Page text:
The Xbox One controller has a proprietary port on the button for headset and accessory connectivity while the PS4's DualShock 4 controller sports a 3.5mm headphone jack for use with standard headphones, earning some extra brownie points. It's also got built-in speakers for developers to take advantage of.
The Xbox One controller has ditched the bulky battery compartment which is now built in. Gamers will be able to buy play and charge kits with rechargeable batteries or they can opt to shove in a pair of normal batteries to keep the fragging marathons going without delay.
The PS4 controller also keeps the rechargeable battery, though it's built into the controller with no way to replace it, which could be a disadvantage for impatient games who want to jump in cable-free.
Actual battery life tests will have to wait until review units have shipped in, but we're hoping for at least six hours for long blocks of uninterrupted gaming goodness.
Both controllers are great in their own right, but each one comes bundled with a few techy extras that set them apart.
The PS4 controller has a light bar which is used for accurate tracking with the PlayStation camera (see our E3 demo video). The light bar can also be used by games. Killzone: Shadow Fall for example ,uses green to show you're in tip-top shape, with a gradual change to red representing your ineptness in battle and the diminishing of your health bar.
Not only that, but the PS4 can shift split-screen windows around according to where players are sitting, thanks to its light bar detection which supports up to four controllers at a time.
The Xbox One can also do this, thanks to the scarily accurate Kinect which can tell which person is holding which controller, courtesy of some clever facial and controller recognition.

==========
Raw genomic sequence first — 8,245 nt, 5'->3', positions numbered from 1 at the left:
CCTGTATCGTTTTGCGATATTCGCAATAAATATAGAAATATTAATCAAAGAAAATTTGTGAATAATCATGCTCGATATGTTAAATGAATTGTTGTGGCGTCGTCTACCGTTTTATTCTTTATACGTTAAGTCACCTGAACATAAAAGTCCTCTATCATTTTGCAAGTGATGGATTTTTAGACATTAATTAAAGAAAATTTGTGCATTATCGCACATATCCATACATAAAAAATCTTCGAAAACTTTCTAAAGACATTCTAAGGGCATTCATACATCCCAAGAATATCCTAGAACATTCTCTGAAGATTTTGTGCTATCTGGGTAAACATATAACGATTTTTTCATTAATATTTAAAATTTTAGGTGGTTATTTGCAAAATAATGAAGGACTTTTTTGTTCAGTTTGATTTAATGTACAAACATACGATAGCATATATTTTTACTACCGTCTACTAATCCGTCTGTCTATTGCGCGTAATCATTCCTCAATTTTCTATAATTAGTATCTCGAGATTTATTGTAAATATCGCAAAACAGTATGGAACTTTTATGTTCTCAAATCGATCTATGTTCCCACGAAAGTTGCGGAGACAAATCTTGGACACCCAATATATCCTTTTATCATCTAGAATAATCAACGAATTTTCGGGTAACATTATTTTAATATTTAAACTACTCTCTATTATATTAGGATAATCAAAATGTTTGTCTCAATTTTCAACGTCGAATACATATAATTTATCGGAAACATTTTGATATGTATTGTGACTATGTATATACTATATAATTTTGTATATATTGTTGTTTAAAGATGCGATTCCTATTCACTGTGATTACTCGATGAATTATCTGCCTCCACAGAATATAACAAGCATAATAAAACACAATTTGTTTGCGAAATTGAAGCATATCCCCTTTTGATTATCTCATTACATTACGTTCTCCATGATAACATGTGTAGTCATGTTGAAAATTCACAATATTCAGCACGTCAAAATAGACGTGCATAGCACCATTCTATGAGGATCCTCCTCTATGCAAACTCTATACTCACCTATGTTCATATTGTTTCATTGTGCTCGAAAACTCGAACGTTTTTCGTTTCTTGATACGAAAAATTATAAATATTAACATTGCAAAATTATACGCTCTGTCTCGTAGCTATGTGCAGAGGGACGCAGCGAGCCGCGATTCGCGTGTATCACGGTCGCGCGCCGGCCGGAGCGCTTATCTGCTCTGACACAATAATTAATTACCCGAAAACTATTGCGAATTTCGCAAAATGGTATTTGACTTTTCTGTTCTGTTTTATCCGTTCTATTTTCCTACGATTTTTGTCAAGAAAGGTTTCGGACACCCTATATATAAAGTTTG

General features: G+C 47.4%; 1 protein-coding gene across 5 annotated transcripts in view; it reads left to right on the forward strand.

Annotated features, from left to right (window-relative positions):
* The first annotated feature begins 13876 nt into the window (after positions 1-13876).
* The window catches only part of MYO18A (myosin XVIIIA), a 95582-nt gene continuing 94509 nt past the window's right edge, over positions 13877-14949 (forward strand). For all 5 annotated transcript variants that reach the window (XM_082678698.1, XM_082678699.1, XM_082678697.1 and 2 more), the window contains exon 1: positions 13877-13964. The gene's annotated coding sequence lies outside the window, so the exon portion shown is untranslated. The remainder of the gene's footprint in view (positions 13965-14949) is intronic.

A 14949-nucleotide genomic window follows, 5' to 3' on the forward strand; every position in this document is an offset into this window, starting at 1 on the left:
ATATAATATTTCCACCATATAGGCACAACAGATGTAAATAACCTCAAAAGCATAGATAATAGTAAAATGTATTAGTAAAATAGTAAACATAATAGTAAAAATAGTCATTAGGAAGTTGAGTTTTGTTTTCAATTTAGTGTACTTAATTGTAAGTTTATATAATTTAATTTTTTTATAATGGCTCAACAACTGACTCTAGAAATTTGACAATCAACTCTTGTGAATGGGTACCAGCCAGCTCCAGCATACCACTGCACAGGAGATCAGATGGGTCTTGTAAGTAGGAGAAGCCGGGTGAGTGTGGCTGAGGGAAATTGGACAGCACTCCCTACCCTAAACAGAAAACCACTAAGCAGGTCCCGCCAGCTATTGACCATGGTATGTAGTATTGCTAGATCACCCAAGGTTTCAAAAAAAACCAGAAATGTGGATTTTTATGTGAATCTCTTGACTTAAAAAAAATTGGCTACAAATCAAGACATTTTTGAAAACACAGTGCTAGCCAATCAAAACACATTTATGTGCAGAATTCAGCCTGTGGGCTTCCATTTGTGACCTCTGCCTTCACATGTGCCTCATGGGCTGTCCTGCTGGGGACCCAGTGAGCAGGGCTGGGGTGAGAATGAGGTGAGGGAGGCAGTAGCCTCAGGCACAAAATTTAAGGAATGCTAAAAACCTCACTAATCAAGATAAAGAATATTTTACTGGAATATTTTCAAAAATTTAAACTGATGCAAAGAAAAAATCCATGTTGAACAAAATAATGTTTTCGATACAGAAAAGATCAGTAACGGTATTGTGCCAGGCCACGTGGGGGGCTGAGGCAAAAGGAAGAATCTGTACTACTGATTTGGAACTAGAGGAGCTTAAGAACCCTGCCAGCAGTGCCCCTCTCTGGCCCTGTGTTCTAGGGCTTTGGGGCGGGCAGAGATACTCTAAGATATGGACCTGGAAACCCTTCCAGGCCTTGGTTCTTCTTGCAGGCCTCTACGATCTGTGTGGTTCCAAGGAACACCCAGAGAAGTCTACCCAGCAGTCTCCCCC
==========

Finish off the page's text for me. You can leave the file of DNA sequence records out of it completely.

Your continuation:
The PS4's controller also has a clickable touchpad which will come in handy for web browsing and offers another control option for developers to take advantage of. Flicking up on the touchpad during our Thief demo at E3 brought up the weapon selection menu for example.
What the Xbox One's controller lacks in flashing lights and touch sensitivity, it makes up for with new vibration motors in the actual triggers themselves which adds another level of feedback.
We tried out a controller demo at E3 which showed off some nice examples of how this effect can be used. One demo showed off a beating heart and we felt an unnervingly realistic 'pulse' in each of our trigger fingers which was very impressive, if not a little spooky.
A car was also brought to an extra level of immersion with the engine shudder felt in both the palms and our fingertips, with subtle gear change feedback to boot. The Microsoft rep also told us that the vibrations can change according to how much ammo you have left, letting you know you're running low without having to check onscreen. Needless to say, unloading a virtual minigun felt very satisfying indeed.
There's plenty of potential for the extras in both controllers, though it's up to developers to take advantage of them all. At the end of the day, the controllers won't be the make-or-break decision for most gamers when it comes to choosing which console will sit beneath the coveted spot under their tellies.
The Sony DualShock 4 will cost £55, while the Xbox One controller's price has yet to be revealed. It's listed on Amazon US at US$60 (the same price as the DualShock 4) so we expect it to land at around the same price.
Sony has improved the DualShock greatly, addressing its many niggles to produce a comfortable controller packed with exciting tech to boot, though its non-removeable battety might be a little annoying for hardcore gamers with back-to-back wireless play sessions in mind.
Microsoft on the other hand had less work to do, as the Xbox 360 controller itself was already a top-notch. A sleeker look and tighter controls, coupled with clever vibration technology means that the Xbox One controller should make both Xbox One and PC gamers very happy indeed.